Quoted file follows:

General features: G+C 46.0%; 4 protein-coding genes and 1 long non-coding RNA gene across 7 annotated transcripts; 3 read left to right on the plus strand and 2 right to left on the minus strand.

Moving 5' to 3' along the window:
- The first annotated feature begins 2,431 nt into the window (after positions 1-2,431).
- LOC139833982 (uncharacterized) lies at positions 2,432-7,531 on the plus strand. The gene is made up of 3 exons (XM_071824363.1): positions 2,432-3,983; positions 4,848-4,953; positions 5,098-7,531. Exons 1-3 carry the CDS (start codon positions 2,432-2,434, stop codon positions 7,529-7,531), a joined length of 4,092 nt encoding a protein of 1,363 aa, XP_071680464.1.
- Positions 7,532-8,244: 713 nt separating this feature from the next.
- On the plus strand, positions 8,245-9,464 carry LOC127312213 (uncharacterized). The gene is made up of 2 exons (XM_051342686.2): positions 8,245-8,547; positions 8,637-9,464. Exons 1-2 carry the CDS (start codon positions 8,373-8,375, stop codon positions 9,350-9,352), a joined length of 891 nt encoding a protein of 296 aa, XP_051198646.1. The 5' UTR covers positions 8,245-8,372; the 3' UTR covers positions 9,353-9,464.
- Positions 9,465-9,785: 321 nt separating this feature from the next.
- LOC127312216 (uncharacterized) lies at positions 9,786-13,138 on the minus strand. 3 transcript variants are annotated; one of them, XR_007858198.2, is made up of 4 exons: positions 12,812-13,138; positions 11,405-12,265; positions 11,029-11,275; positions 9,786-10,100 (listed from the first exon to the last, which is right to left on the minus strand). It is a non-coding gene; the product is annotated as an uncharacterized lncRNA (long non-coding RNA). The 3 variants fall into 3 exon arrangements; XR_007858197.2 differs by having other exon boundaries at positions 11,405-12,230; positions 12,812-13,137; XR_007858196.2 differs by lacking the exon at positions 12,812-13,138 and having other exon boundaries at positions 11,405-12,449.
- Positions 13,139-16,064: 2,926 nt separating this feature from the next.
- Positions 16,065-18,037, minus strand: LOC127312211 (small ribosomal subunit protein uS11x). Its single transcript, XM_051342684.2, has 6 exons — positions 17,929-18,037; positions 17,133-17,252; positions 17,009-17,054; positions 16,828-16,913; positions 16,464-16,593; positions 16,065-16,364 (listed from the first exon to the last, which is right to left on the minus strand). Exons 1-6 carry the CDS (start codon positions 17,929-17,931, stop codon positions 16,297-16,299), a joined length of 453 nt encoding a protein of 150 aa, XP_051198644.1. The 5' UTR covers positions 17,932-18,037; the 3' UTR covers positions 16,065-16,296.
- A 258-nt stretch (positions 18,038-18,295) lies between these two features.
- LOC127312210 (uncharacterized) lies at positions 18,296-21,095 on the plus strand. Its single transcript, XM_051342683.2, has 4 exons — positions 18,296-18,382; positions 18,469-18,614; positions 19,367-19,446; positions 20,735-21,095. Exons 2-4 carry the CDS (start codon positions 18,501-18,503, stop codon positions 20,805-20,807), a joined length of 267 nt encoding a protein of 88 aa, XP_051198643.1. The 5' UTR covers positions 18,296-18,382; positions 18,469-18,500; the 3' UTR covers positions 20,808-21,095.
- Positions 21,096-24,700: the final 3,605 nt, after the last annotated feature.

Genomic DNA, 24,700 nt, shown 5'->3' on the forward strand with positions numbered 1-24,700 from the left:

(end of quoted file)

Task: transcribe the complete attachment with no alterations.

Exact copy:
General features: G+C 46.0%; 4 protein-coding genes and 1 long non-coding RNA gene across 7 annotated transcripts; 3 read left to right on the plus strand and 2 right to left on the minus strand.

Moving 5' to 3' along the window:
- The first annotated feature begins 2,431 nt into the window (after positions 1-2,431).
- LOC139833982 (uncharacterized) lies at positions 2,432-7,531 on the plus strand. The gene is made up of 3 exons (XM_071824363.1): positions 2,432-3,983; positions 4,848-4,953; positions 5,098-7,531. Exons 1-3 carry the CDS (start codon positions 2,432-2,434, stop codon positions 7,529-7,531), a joined length of 4,092 nt encoding a protein of 1,363 aa, XP_071680464.1.
- Positions 7,532-8,244: 713 nt separating this feature from the next.
- On the plus strand, positions 8,245-9,464 carry LOC127312213 (uncharacterized). The gene is made up of 2 exons (XM_051342686.2): positions 8,245-8,547; positions 8,637-9,464. Exons 1-2 carry the CDS (start codon positions 8,373-8,375, stop codon positions 9,350-9,352), a joined length of 891 nt encoding a protein of 296 aa, XP_051198646.1. The 5' UTR covers positions 8,245-8,372; the 3' UTR covers positions 9,353-9,464.
- Positions 9,465-9,785: 321 nt separating this feature from the next.
- LOC127312216 (uncharacterized) lies at positions 9,786-13,138 on the minus strand. 3 transcript variants are annotated; one of them, XR_007858198.2, is made up of 4 exons: positions 12,812-13,138; positions 11,405-12,265; positions 11,029-11,275; positions 9,786-10,100 (listed from the first exon to the last, which is right to left on the minus strand). It is a non-coding gene; the product is annotated as an uncharacterized lncRNA (long non-coding RNA). The 3 variants fall into 3 exon arrangements; XR_007858197.2 differs by having other exon boundaries at positions 11,405-12,230; positions 12,812-13,137; XR_007858196.2 differs by lacking the exon at positions 12,812-13,138 and having other exon boundaries at positions 11,405-12,449.
- Positions 13,139-16,064: 2,926 nt separating this feature from the next.
- Positions 16,065-18,037, minus strand: LOC127312211 (small ribosomal subunit protein uS11x). Its single transcript, XM_051342684.2, has 6 exons — positions 17,929-18,037; positions 17,133-17,252; positions 17,009-17,054; positions 16,828-16,913; positions 16,464-16,593; positions 16,065-16,364 (listed from the first exon to the last, which is right to left on the minus strand). Exons 1-6 carry the CDS (start codon positions 17,929-17,931, stop codon positions 16,297-16,299), a joined length of 453 nt encoding a protein of 150 aa, XP_051198644.1. The 5' UTR covers positions 17,932-18,037; the 3' UTR covers positions 16,065-16,296.
- A 258-nt stretch (positions 18,038-18,295) lies between these two features.
- LOC127312210 (uncharacterized) lies at positions 18,296-21,095 on the plus strand. Its single transcript, XM_051342683.2, has 4 exons — positions 18,296-18,382; positions 18,469-18,614; positions 19,367-19,446; positions 20,735-21,095. Exons 2-4 carry the CDS (start codon positions 18,501-18,503, stop codon positions 20,805-20,807), a joined length of 267 nt encoding a protein of 88 aa, XP_051198643.1. The 5' UTR covers positions 18,296-18,382; positions 18,469-18,500; the 3' UTR covers positions 20,808-21,095.
- Positions 21,096-24,700: the final 3,605 nt, after the last annotated feature.

Genomic DNA, 24,700 nt, shown 5'->3' on the forward strand with positions numbered 1-24,700 from the left: